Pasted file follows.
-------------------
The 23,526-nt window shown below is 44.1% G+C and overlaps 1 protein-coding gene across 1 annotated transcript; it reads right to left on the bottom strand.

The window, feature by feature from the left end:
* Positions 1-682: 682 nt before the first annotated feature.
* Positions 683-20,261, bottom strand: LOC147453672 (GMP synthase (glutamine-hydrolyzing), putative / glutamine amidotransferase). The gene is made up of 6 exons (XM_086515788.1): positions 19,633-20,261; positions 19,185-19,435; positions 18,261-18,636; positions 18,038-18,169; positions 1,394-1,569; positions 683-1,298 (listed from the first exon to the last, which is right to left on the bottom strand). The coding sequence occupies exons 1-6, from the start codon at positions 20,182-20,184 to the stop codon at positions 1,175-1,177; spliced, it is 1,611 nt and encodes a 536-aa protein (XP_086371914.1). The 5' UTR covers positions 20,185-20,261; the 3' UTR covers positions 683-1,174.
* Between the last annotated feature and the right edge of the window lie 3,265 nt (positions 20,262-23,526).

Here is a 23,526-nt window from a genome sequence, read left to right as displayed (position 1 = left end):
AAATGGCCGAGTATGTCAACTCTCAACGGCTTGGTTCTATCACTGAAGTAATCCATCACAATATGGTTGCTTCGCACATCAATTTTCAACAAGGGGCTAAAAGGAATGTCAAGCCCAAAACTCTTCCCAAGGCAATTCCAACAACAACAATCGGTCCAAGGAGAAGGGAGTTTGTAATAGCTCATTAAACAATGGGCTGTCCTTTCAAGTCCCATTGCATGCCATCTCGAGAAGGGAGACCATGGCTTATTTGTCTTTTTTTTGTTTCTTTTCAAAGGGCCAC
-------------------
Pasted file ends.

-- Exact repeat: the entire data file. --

The 23,526-nt window shown below is 44.1% G+C and overlaps 1 protein-coding gene across 1 annotated transcript; it reads right to left on the bottom strand.

The window, feature by feature from the left end:
* Positions 1-682: 682 nt before the first annotated feature.
* Positions 683-20,261, bottom strand: LOC147453672 (GMP synthase (glutamine-hydrolyzing), putative / glutamine amidotransferase). The gene is made up of 6 exons (XM_086515788.1): positions 19,633-20,261; positions 19,185-19,435; positions 18,261-18,636; positions 18,038-18,169; positions 1,394-1,569; positions 683-1,298 (listed from the first exon to the last, which is right to left on the bottom strand). The coding sequence occupies exons 1-6, from the start codon at positions 20,182-20,184 to the stop codon at positions 1,175-1,177; spliced, it is 1,611 nt and encodes a 536-aa protein (XP_086371914.1). The 5' UTR covers positions 20,185-20,261; the 3' UTR covers positions 683-1,174.
* Between the last annotated feature and the right edge of the window lie 3,265 nt (positions 20,262-23,526).

Here is a 23,526-nt window from a genome sequence, read left to right as displayed (position 1 = left end):
AAATGGCCGAGTATGTCAACTCTCAACGGCTTGGTTCTATCACTGAAGTAATCCATCACAATATGGTTGCTTCGCACATCAATTTTCAACAAGGGGCTAAAAGGAATGTCAAGCCCAAAACTCTTCCCAAGGCAATTCCAACAACAACAATCGGTCCAAGGAGAAGGGAGTTTGTAATAGCTCATTAAACAATGGGCTGTCCTTTCAAGTCCCATTGCATGCCATCTCGAGAAGGGAGACCATGGCTTATTTGTCTTTTTTTTGTTTCTTTTCAAAGGGCCAC